Jump to content
Tech

When/if you upgrade a villain from an edition...

Recommended Posts

Some of you may not upgrade villains for reasons of GM style or campaign. However, I expect the majority of GMs take villains from various editions and upgrade them to the edition that you're using. I just upgraded a hold-out npc that was in 1st edition: the paper it was on was yellowing and the ink was fading. I'd forgotten about the NPC and now that I was going to have her show up in game and thought "Yikes! This is hard on the eyes." Her cost jumped about 100 points now that's she's been updated. Hmmm, I wonder if I have any others I forgot to update? Doubt it.

 

Do any other GMs find that you forgot to upgrade an older villain or npc to the current edition you use? Do the point costs jump or drop? For myself, I generally see the cost increase.

Share this post


Link to post
Share on other sites

Not a problem for me as I have as almost all the material I have is either 4th or 5th ed. The two are so close I don't feel a need to re-write things just to represent a small change in costs.

 

I have some 6th ed stuff (Champions Beyond and Book of the Machine) and if I ever get around to running a Champions game and needing stats from this I'd have to do some tweaking. But honestly, I wouldn't do much. For example I hate Damage Negation as a concept and would simply ignore it.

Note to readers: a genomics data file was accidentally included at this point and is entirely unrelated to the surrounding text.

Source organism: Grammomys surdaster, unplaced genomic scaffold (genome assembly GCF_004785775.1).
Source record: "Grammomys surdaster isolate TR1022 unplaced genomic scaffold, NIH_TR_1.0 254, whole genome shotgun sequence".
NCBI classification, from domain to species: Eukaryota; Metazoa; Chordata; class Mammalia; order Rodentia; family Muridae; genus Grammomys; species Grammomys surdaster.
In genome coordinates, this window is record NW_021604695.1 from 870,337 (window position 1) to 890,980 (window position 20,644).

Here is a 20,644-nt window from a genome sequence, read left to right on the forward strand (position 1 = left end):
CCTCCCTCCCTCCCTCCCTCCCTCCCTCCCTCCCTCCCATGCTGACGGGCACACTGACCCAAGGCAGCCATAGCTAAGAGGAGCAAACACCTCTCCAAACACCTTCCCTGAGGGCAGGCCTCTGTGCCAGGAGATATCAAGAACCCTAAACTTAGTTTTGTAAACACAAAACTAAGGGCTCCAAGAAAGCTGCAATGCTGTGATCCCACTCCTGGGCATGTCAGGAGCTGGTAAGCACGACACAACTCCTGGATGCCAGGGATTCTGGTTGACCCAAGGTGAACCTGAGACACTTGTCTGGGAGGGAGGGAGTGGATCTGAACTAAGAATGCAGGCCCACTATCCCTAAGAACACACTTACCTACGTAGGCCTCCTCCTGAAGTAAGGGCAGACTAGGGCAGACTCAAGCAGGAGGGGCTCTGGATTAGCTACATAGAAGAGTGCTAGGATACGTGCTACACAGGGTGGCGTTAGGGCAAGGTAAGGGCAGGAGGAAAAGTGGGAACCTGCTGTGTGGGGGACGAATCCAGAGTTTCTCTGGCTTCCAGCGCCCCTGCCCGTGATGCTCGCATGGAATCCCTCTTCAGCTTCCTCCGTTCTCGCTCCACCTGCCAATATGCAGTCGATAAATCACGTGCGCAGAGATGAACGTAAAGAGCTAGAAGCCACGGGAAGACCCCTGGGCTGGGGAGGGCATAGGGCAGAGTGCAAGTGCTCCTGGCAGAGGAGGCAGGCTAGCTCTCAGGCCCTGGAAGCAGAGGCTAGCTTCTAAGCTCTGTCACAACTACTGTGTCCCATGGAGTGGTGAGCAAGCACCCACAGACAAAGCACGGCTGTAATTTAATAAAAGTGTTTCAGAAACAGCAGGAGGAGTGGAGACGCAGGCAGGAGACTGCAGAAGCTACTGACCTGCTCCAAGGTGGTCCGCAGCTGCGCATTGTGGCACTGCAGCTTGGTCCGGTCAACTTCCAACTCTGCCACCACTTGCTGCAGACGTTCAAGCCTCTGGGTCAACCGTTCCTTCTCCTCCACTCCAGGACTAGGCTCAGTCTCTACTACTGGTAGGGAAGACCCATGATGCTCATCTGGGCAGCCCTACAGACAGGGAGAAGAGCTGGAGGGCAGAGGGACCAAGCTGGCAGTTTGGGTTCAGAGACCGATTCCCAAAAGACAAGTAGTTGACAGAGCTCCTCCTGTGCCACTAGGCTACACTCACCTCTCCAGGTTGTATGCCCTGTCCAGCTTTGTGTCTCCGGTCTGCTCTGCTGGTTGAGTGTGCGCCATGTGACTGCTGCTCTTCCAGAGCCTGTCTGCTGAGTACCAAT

Share this post


Link to post
Share on other sites

I can think of one time where I should have upgraded villains before writing them.

 

Reader's Digest Condensed Version: Starforce one-shots a GENOCIDE Rook and throws a Presence Attack on the Pawns present (the story "The Lady in the Lake").  When I turned to the character sheet in "The Mutant File" for GENOCIDE Pawns, my first reaction was shock.  My second reaction was "Who the H*&^^ designs agents in a superhero campaign with a PRESENCE SCORE OF ONLY  10?!?"

Share this post


Link to post
Share on other sites
52 minutes ago, segerge said:

I can think of one time where I should have upgraded villains before writing them.

 

Reader's Digest Condensed Version: Starforce one-shots a GENOCIDE Rook and throws a Presence Attack on the Pawns present (the story "The Lady in the Lake").  When I turned to the character sheet in "The Mutant File" for GENOCIDE Pawns, my first reaction was shock.  My second reaction was "Who the H*&^^ designs agents in a superhero campaign with a PRESENCE SCORE OF ONLY  10?!?"

 

LOL.  I'm guilty of that.  Even worse, I set myself up for a problem with it.  I wrote up a villain team, the Heavy Metals, and didn't realize that the speedster, Merc, only had a PRE of 10.  To make matters worse, I added an NPC hero (Rhode Island Red, a man-rooster) who was helping the PC heroes, and for the combat I had one of the players run him.  That player decided to start combat out with Red's "Crow of Justice," which was something like +30 PRE, only for Presence Attacks.  Merc spent the rest of the combat trying to escape from the building.  Okay, so it was freakin' hilarious to the players (well, to me too), but it did highlight a serious deficiency of the villains.

Share this post


Link to post
Share on other sites
3 hours ago, Greywind said:

Mooks shouldn't be jaded. Otherwise they wouldn't follow the master villains orders, either.

 

I would at least give them +10 PRE only to resist Presence Attacks (-1 limitation).  If necessary, alter that limitation so that it applies to resisting Presence Attacks not from their Master (-3/4 limitation)

Share this post


Link to post
Share on other sites